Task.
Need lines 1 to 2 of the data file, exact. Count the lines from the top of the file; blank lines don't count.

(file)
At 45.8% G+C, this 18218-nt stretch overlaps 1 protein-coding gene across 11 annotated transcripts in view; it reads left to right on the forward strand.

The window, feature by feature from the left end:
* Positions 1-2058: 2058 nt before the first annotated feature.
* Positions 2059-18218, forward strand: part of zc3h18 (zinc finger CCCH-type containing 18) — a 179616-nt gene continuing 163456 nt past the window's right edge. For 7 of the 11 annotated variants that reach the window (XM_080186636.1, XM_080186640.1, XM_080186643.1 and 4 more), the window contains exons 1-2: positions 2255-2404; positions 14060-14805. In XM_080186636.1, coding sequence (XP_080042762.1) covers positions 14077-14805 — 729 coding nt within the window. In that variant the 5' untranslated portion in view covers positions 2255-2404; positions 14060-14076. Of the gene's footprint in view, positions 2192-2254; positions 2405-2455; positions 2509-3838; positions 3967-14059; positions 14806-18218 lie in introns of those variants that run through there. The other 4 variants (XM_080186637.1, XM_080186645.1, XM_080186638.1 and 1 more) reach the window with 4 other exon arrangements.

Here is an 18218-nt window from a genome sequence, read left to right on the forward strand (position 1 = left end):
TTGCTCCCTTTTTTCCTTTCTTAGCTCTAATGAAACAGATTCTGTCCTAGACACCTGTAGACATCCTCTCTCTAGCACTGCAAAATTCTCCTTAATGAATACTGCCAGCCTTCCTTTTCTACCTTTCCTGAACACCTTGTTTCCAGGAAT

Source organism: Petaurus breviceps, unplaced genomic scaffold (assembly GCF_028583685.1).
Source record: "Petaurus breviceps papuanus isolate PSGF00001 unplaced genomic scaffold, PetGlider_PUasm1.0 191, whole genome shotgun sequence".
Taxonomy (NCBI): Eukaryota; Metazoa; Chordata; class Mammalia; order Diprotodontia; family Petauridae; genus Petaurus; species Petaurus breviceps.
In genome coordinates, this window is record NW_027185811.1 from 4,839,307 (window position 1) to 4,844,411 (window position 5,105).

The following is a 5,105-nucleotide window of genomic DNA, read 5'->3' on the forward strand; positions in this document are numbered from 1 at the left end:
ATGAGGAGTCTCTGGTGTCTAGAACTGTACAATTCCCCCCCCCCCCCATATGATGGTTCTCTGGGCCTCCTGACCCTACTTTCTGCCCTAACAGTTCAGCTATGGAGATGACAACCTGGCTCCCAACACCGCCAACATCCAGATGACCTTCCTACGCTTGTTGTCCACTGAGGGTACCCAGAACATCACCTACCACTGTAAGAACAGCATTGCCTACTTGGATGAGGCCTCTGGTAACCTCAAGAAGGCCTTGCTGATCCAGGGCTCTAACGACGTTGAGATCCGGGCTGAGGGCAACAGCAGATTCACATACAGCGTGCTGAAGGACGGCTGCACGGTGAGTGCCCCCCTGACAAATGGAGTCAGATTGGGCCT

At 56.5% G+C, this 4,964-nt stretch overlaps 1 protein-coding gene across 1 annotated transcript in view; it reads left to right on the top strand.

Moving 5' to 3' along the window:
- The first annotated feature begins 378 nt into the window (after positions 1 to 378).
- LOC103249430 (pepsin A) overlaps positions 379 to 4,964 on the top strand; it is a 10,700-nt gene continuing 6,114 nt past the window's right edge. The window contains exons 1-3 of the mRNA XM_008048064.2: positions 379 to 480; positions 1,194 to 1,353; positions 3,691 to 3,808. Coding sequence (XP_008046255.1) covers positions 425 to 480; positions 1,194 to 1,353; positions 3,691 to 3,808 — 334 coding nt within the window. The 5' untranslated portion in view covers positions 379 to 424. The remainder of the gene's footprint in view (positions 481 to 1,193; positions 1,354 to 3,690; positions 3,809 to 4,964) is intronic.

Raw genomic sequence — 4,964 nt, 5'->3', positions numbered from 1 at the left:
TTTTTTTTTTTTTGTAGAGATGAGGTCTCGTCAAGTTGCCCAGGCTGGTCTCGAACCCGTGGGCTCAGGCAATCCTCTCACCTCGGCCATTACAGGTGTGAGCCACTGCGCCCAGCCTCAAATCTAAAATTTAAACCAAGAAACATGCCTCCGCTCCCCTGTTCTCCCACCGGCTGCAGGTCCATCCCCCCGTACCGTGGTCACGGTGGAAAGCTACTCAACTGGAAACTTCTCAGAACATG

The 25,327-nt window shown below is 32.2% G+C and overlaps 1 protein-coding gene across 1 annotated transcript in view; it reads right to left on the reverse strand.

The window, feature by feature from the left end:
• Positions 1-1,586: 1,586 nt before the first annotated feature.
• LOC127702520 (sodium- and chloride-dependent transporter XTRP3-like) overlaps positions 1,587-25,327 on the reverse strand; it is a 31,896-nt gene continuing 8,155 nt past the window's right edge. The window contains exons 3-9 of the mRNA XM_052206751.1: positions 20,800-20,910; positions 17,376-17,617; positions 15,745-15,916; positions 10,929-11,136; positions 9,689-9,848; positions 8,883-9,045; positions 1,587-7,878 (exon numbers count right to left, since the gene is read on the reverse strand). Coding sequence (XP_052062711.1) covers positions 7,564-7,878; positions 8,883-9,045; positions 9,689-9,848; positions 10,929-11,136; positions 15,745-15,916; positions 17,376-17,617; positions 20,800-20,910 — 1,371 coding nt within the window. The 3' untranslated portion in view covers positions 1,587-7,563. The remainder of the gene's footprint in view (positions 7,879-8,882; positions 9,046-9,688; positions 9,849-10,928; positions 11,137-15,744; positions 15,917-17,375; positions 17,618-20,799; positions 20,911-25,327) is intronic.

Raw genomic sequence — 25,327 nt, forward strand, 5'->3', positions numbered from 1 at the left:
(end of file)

At 45.8% G+C, this 18218-nt stretch overlaps 1 protein-coding gene across 11 annotated transcripts in view; it reads left to right on the forward strand.

The window, feature by feature from the left end: